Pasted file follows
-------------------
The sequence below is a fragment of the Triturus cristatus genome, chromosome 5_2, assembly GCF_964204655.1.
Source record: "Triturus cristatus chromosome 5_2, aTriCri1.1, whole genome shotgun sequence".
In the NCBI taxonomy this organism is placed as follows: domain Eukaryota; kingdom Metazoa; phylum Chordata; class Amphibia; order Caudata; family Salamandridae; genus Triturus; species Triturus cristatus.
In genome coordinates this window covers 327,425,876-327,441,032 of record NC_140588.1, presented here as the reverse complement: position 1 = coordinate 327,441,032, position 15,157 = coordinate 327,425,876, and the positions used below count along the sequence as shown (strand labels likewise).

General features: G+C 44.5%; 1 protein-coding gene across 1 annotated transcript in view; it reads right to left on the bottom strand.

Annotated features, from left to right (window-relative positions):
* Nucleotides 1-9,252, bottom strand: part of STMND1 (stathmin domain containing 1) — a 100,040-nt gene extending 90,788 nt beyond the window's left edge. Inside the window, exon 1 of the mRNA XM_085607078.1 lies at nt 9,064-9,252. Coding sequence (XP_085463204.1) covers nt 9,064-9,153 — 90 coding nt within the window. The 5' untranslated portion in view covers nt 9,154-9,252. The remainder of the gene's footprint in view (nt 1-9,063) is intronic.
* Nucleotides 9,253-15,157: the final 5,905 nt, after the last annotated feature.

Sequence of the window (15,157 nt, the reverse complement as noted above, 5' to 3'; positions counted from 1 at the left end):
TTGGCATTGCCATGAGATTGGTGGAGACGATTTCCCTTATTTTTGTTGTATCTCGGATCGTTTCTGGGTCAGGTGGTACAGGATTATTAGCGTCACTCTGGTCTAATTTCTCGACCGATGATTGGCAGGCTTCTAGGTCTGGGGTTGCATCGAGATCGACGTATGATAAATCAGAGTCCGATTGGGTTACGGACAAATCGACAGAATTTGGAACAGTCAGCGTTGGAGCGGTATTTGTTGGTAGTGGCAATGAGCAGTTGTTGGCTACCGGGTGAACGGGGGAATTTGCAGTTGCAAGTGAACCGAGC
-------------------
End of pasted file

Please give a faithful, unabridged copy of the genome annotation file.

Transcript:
The sequence below is a fragment of the Triturus cristatus genome, chromosome 5_2, assembly GCF_964204655.1.
Source record: "Triturus cristatus chromosome 5_2, aTriCri1.1, whole genome shotgun sequence".
In the NCBI taxonomy this organism is placed as follows: domain Eukaryota; kingdom Metazoa; phylum Chordata; class Amphibia; order Caudata; family Salamandridae; genus Triturus; species Triturus cristatus.
In genome coordinates this window covers 327,425,876-327,441,032 of record NC_140588.1, presented here as the reverse complement: position 1 = coordinate 327,441,032, position 15,157 = coordinate 327,425,876, and the positions used below count along the sequence as shown (strand labels likewise).

General features: G+C 44.5%; 1 protein-coding gene across 1 annotated transcript in view; it reads right to left on the bottom strand.

Annotated features, from left to right (window-relative positions):
* Nucleotides 1-9,252, bottom strand: part of STMND1 (stathmin domain containing 1) — a 100,040-nt gene extending 90,788 nt beyond the window's left edge. Inside the window, exon 1 of the mRNA XM_085607078.1 lies at nt 9,064-9,252. Coding sequence (XP_085463204.1) covers nt 9,064-9,153 — 90 coding nt within the window. The 5' untranslated portion in view covers nt 9,154-9,252. The remainder of the gene's footprint in view (nt 1-9,063) is intronic.
* Nucleotides 9,253-15,157: the final 5,905 nt, after the last annotated feature.

Sequence of the window (15,157 nt, the reverse complement as noted above, 5' to 3'; positions counted from 1 at the left end):
TTGGCATTGCCATGAGATTGGTGGAGACGATTTCCCTTATTTTTGTTGTATCTCGGATCGTTTCTGGGTCAGGTGGTACAGGATTATTAGCGTCACTCTGGTCTAATTTCTCGACCGATGATTGGCAGGCTTCTAGGTCTGGGGTTGCATCGAGATCGACGTATGATAAATCAGAGTCCGATTGGGTTACGGACAAATCGACAGAATTTGGAACAGTCAGCGTTGGAGCGGTATTTGTTGGTAGTGGCAATGAGCAGTTGTTGGCTACCGGGTGAACGGGGGAATTTGCAGTTGCAAGTGAACCGAGC